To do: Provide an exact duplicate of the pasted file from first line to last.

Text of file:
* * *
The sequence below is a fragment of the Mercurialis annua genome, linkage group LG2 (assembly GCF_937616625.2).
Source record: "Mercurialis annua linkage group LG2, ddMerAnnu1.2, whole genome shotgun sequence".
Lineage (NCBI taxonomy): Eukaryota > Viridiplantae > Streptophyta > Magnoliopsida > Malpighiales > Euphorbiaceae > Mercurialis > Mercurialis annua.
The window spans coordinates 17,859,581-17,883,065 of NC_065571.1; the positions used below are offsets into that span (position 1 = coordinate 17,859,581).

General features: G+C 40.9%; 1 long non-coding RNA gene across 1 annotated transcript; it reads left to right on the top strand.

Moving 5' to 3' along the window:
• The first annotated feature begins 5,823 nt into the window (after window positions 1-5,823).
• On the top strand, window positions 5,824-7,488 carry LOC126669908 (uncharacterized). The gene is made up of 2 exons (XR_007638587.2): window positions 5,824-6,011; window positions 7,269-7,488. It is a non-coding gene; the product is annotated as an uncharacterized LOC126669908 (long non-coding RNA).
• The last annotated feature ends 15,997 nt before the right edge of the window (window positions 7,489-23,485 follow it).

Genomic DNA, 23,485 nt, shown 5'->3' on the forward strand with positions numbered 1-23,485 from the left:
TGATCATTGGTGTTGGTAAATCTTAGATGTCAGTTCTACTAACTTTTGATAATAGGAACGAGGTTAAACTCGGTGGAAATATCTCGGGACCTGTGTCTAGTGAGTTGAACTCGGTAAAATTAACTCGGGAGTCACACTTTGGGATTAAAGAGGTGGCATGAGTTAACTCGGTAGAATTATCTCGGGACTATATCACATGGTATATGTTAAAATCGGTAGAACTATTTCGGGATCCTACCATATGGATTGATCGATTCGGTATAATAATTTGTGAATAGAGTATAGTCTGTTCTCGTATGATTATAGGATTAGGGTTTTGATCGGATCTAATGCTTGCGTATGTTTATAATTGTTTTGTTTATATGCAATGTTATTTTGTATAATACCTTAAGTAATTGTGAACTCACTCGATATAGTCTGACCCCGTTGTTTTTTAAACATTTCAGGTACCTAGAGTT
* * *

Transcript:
The sequence below is a fragment of the Mercurialis annua genome, linkage group LG2 (assembly GCF_937616625.2).
Source record: "Mercurialis annua linkage group LG2, ddMerAnnu1.2, whole genome shotgun sequence".
Lineage (NCBI taxonomy): Eukaryota > Viridiplantae > Streptophyta > Magnoliopsida > Malpighiales > Euphorbiaceae > Mercurialis > Mercurialis annua.
The window spans coordinates 17,859,581-17,883,065 of NC_065571.1; the positions used below are offsets into that span (position 1 = coordinate 17,859,581).

General features: G+C 40.9%; 1 long non-coding RNA gene across 1 annotated transcript; it reads left to right on the top strand.

Moving 5' to 3' along the window:
• The first annotated feature begins 5,823 nt into the window (after window positions 1-5,823).
• On the top strand, window positions 5,824-7,488 carry LOC126669908 (uncharacterized). The gene is made up of 2 exons (XR_007638587.2): window positions 5,824-6,011; window positions 7,269-7,488. It is a non-coding gene; the product is annotated as an uncharacterized LOC126669908 (long non-coding RNA).
• The last annotated feature ends 15,997 nt before the right edge of the window (window positions 7,489-23,485 follow it).

Genomic DNA, 23,485 nt, shown 5'->3' on the forward strand with positions numbered 1-23,485 from the left:
TGATCATTGGTGTTGGTAAATCTTAGATGTCAGTTCTACTAACTTTTGATAATAGGAACGAGGTTAAACTCGGTGGAAATATCTCGGGACCTGTGTCTAGTGAGTTGAACTCGGTAAAATTAACTCGGGAGTCACACTTTGGGATTAAAGAGGTGGCATGAGTTAACTCGGTAGAATTATCTCGGGACTATATCACATGGTATATGTTAAAATCGGTAGAACTATTTCGGGATCCTACCATATGGATTGATCGATTCGGTATAATAATTTGTGAATAGAGTATAGTCTGTTCTCGTATGATTATAGGATTAGGGTTTTGATCGGATCTAATGCTTGCGTATGTTTATAATTGTTTTGTTTATATGCAATGTTATTTTGTATAATACCTTAAGTAATTGTGAACTCACTCGATATAGTCTGACCCCGTTGTTTTTTAAACATTTCAGGTACCTAGAGTT